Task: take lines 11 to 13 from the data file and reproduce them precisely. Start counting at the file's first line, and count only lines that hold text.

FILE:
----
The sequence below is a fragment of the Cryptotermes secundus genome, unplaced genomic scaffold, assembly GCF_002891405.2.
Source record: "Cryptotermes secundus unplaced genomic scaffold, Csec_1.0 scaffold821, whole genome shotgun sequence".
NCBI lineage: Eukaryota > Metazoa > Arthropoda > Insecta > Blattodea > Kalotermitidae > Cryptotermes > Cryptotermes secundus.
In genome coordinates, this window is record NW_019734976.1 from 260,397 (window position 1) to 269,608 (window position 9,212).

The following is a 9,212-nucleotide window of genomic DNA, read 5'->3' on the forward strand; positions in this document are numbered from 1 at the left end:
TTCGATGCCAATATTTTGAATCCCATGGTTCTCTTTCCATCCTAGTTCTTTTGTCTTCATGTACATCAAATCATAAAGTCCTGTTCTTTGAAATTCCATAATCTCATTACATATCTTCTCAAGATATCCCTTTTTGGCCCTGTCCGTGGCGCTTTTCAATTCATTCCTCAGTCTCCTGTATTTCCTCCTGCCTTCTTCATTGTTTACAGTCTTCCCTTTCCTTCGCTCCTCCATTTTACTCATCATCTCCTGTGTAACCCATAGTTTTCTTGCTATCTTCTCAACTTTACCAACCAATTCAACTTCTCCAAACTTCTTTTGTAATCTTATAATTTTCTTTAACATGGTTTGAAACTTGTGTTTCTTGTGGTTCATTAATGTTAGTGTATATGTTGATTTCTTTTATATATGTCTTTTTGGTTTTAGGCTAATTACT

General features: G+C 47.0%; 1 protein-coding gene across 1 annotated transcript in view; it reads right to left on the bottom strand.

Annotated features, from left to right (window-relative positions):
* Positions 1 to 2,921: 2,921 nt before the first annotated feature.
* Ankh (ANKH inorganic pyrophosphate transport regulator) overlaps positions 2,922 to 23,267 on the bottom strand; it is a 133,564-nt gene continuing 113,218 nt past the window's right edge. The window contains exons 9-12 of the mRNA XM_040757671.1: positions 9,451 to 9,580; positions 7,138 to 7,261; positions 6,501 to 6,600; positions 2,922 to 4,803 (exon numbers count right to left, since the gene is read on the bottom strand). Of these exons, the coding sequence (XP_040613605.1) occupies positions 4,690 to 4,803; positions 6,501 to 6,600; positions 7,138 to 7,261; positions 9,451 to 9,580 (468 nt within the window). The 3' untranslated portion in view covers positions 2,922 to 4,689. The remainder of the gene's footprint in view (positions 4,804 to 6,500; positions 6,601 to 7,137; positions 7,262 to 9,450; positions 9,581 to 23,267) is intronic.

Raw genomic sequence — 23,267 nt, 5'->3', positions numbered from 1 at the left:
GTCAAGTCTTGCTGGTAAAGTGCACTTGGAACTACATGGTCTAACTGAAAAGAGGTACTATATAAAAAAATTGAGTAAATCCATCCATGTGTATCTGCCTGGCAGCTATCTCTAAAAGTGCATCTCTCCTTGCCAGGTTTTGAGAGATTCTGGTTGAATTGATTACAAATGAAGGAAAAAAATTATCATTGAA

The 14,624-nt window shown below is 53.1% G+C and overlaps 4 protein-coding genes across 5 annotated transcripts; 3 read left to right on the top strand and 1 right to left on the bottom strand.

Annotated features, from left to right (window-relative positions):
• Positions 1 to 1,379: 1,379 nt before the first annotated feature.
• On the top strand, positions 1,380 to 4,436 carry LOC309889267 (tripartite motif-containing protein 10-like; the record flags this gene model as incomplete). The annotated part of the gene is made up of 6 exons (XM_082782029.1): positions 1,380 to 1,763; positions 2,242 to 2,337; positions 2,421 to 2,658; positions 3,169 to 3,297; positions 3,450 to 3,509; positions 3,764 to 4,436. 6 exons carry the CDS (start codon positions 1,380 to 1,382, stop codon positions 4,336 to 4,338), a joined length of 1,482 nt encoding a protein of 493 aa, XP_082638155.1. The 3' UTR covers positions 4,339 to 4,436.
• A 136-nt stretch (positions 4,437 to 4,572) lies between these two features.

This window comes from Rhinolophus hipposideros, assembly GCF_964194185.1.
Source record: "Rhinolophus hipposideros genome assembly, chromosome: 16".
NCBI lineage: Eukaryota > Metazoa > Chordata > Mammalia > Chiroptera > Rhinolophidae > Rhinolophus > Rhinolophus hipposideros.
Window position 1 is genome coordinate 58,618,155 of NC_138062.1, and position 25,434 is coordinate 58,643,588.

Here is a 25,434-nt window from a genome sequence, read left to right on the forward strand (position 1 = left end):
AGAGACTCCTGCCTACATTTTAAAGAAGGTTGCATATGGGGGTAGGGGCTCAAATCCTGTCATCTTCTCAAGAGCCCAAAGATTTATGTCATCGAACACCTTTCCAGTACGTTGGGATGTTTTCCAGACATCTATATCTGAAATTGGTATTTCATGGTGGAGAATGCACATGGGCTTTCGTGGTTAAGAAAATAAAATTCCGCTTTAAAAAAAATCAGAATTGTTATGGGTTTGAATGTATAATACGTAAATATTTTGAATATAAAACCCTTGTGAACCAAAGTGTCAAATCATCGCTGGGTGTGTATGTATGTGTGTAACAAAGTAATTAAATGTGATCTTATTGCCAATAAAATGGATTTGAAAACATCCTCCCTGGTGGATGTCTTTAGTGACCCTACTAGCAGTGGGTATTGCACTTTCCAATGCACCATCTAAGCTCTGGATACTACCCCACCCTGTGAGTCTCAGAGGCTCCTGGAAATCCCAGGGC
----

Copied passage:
Raw genomic sequence — 23,267 nt, 5'->3', positions numbered from 1 at the left:
GTCAAGTCTTGCTGGTAAAGTGCACTTGGAACTACATGGTCTAACTGAAAAGAGGTACTATATAAAAAAATTGAGTAAATCCATCCATGTGTATCTGCCTGGCAGCTATCTCTAAAAGTGCATCTCTCCTTGCCAGGTTTTGAGAGATTCTGGTTGAATTGATTACAAATGAAGGAAAAAAATTATCATTGAA

The 14,624-nt window shown below is 53.1% G+C and overlaps 4 protein-coding genes across 5 annotated transcripts; 3 read left to right on the top strand and 1 right to left on the bottom strand.